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Things to consider in Indian Creek

May 5, 2013
Weirton Daily Times

To the editor:

It's hard to believe it, but I've been told by many people that the Indian Creek levy, to build a new high school, will be on the ballot again on Tuesday.

Even though voters have said "no" twice, the school district is determined to shove it down your throat. The odd thing is that they can keep finding the money to put it on the ballot, every election, but they can't find enough money to run the schools efficiently.

What's wrong with this picture? Can someone not deal with reality?

We're not done paying for the new middle school, but the powers that be believe it's a good fiscal decision to heap another multi-million dollar levy on taxpayers, as they struggle to pay off the middle school debt. That's like making two mortgage payments for one house.

I'd like to see a tax bill included with each diploma presented to students, and their parents, at the next graduation ceremony. Maybe that would help reality set it. The bill could say, "Congratulations, you start your new life owing a share of a multi-million dollar debt that your parents, friends and neighbors have voted to give you."

Don't be alarmed, you'll have until you're age 55 to pay it off, if you remain in the area, or you can move to a new area and avoid it entirely. Just joking, you know this will never happen. Right?

For those who can't understand how anyone could vote against the levy, you need to read the news portion of the newspaper, not just the sports or society pages. How would you deal with no street lights, no police and fire protection, limited snow removal in winter, limited garbage pickup and more than half the city maintenance people laid off? Not to mention roads that resemble a GM test track.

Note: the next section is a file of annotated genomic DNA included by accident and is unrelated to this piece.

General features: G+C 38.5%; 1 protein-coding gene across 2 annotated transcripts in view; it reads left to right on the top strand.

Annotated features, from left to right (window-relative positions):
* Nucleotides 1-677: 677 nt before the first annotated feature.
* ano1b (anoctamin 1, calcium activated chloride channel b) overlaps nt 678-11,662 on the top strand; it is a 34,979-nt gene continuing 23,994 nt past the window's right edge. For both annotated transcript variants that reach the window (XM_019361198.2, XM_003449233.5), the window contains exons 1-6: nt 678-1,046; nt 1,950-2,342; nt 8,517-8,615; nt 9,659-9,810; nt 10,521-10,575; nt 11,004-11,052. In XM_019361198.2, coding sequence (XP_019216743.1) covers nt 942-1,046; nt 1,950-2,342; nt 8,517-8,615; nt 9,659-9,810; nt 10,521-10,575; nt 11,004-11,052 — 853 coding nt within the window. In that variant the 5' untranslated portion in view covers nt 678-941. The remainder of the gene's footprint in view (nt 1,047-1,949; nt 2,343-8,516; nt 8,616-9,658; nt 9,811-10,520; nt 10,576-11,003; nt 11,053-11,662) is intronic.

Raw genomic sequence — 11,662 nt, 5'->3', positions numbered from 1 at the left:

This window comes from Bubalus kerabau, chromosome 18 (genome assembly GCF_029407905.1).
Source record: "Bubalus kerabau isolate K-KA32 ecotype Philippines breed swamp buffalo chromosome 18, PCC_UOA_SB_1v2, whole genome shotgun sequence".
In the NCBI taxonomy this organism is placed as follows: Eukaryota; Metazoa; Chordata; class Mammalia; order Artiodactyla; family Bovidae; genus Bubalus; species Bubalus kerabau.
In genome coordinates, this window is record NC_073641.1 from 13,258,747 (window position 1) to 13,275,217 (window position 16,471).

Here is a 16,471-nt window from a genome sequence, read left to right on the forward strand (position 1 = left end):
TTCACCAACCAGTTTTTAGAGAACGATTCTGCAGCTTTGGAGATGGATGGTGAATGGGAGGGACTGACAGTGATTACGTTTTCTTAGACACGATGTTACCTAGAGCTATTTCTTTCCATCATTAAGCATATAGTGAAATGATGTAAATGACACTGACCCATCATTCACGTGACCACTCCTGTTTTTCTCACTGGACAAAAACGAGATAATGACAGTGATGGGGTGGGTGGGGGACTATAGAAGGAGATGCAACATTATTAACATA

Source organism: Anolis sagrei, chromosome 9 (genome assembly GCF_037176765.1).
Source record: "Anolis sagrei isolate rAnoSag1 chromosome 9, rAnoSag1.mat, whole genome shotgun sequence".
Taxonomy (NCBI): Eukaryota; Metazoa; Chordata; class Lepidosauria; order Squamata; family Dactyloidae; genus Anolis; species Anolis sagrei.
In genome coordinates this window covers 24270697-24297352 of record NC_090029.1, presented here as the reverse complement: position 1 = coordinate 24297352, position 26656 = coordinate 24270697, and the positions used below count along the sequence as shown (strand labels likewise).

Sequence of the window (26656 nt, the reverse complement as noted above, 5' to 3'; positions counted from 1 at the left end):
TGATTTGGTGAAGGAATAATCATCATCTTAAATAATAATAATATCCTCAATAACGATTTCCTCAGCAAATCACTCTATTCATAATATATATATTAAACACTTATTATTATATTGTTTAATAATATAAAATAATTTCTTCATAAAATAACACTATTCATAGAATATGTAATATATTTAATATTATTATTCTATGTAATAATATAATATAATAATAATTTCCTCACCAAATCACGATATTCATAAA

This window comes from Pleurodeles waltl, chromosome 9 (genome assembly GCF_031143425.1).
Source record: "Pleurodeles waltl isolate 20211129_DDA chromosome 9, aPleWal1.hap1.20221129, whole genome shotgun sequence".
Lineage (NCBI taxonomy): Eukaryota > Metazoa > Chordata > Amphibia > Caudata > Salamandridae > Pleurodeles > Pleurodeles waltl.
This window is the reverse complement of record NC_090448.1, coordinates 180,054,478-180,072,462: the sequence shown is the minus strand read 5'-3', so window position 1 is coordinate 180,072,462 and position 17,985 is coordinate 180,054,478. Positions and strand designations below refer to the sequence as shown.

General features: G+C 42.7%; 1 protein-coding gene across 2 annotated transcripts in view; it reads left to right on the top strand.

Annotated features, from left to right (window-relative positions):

Remember how and why Wintersville and Mingo Junction schools merged? They wanted a share of the taxes paid by the mill. But even with the mill gone, some believe that life should go on like nothing has changed. They think it's still valid to get some of that pension money and Social Security to make up for the shortage - and keep spending.

Many of these same people will tell you the national debt is too high, and the government must stop spending and make cuts to balance the budget. Hello.

But people should take on more debt, even if they're unemployed, forced into early retirement and living on a fixed income? Does this make any sense at all?

We need to turn out and vote as we did in November. Turnout in primary elections is traditionally low, so don't get steamrolled into higher taxes. Show up and vote or get ready to dig deeper into your savings and pensions. There's no other place to get the money to pay for a new levy.

Stan Galownia

Mingo Junction

 
 

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